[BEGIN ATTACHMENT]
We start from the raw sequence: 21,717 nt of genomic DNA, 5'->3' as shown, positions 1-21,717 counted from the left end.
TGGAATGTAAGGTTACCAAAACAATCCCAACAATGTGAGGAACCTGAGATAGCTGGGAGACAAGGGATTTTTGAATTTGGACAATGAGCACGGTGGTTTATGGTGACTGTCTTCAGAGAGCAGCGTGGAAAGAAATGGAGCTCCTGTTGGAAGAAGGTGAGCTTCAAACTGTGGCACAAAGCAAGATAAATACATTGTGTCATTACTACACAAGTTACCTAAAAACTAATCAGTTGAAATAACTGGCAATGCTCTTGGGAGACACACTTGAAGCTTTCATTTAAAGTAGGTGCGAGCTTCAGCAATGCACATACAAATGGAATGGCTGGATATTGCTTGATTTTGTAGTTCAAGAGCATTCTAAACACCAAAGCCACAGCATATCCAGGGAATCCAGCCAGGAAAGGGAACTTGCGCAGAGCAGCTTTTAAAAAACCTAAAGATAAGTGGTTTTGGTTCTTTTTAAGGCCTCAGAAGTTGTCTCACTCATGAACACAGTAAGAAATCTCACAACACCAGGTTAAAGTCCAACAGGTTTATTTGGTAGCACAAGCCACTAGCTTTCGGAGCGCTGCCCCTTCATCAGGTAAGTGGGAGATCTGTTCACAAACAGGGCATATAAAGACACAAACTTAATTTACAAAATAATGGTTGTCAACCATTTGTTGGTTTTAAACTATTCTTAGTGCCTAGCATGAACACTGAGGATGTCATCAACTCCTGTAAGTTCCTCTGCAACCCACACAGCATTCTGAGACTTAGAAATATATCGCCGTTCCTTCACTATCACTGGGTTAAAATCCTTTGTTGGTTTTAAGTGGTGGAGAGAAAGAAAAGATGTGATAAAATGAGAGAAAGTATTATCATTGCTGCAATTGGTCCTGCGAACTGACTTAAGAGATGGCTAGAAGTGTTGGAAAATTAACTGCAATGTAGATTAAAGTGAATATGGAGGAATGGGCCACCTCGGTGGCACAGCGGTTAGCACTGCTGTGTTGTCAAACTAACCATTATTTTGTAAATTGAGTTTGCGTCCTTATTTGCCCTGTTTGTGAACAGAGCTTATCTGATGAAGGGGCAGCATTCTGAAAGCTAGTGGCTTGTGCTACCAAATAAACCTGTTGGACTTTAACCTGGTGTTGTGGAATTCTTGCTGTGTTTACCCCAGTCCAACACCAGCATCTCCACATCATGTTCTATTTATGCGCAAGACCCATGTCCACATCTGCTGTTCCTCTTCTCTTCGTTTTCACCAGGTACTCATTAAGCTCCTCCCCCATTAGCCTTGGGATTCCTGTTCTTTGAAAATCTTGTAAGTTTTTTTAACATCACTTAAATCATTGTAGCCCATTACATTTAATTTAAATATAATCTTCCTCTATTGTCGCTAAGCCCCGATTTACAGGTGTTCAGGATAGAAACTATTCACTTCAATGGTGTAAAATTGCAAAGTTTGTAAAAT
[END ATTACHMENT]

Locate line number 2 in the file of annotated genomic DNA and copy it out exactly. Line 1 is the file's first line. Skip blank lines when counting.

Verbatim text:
TGGAATGTAAGGTTACCAAAACAATCCCAACAATGTGAGGAACCTGAGATAGCTGGGAGACAAGGGATTTTTGAATTTGGACAATGAGCACGGTGGTTTATGGTGACTGTCTTCAGAGAGCAGCGTGGAAAGAAATGGAGCTCCTGTTGGAAGAAGGTGAGCTTCAAACTGTGGCACAAAGCAAGATAAATACATTGTGTCATTACTACACAAGTTACCTAAAAACTAATCAGTTGAAATAACTGGCAATGCTCTTGGGAGACACACTTGAAGCTTTCATTTAAAGTAGGTGCGAGCTTCAGCAATGCACATACAAATGGAATGGCTGGATATTGCTTGATTTTGTAGTTCAAGAGCATTCTAAACACCAAAGCCACAGCATATCCAGGGAATCCAGCCAGGAAAGGGAACTTGCGCAGAGCAGCTTTTAAAAAACCTAAAGATAAGTGGTTTTGGTTCTTTTTAAGGCCTCAGAAGTTGTCTCACTCATGAACACAGTAAGAAATCTCACAACACCAGGTTAAAGTCCAACAGGTTTATTTGGTAGCACAAGCCACTAGCTTTCGGAGCGCTGCCCCTTCATCAGGTAAGTGGGAGATCTGTTCACAAACAGGGCATATAAAGACACAAACTTAATTTACAAAATAATGGTTGTCAACCATTTGTTGGTTTTAAACTATTCTTAGTGCCTAGCATGAACACTGAGGATGTCATCAACTCCTGTAAGTTCCTCTGCAACCCACACAGCATTCTGAGACTTAGAAATATATCGCCGTTCCTTCACTATCACTGGGTTAAAATCCTTTGTTGGTTTTAAGTGGTGGAGAGAAAGAAAAGATGTGATAAAATGAGAGAAAGTATTATCATTGCTGCAATTGGTCCTGCGAACTGACTTAAGAGATGGCTAGAAGTGTTGGAAAATTAACTGCAATGTAGATTAAAGTGAATATGGAGGAATGGGCCACCTCGGTGGCACAGCGGTTAGCACTGCTGTGTTGTCAAACTAACCATTATTTTGTAAATTGAGTTTGCGTCCTTATTTGCCCTGTTTGTGAACAGAGCTTATCTGATGAAGGGGCAGCATTCTGAAAGCTAGTGGCTTGTGCTACCAAATAAACCTGTTGGACTTTAACCTGGTGTTGTGGAATTCTTGCTGTGTTTACCCCAGTCCAACACCAGCATCTCCACATCATGTTCTATTTATGCGCAAGACCCATGTCCACATCTGCTGTTCCTCTTCTCTTCGTTTTCACCAGGTACTCATTAAGCTCCTCCCCCATTAGCCTTGGGATTCCTGTTCTTTGAAAATCTTGTAAGTTTTTTTAACATCACTTAAATCATTGTAGCCCATTACATTTAATTTAAATATAATCTTCCTCTATTGTCGCTAAGCCCCGATTTACAGGTGTTCAGGATAGAAACTATTCACTTCAATGGTGTAAAATTGCAAAGTTTGTAAAAT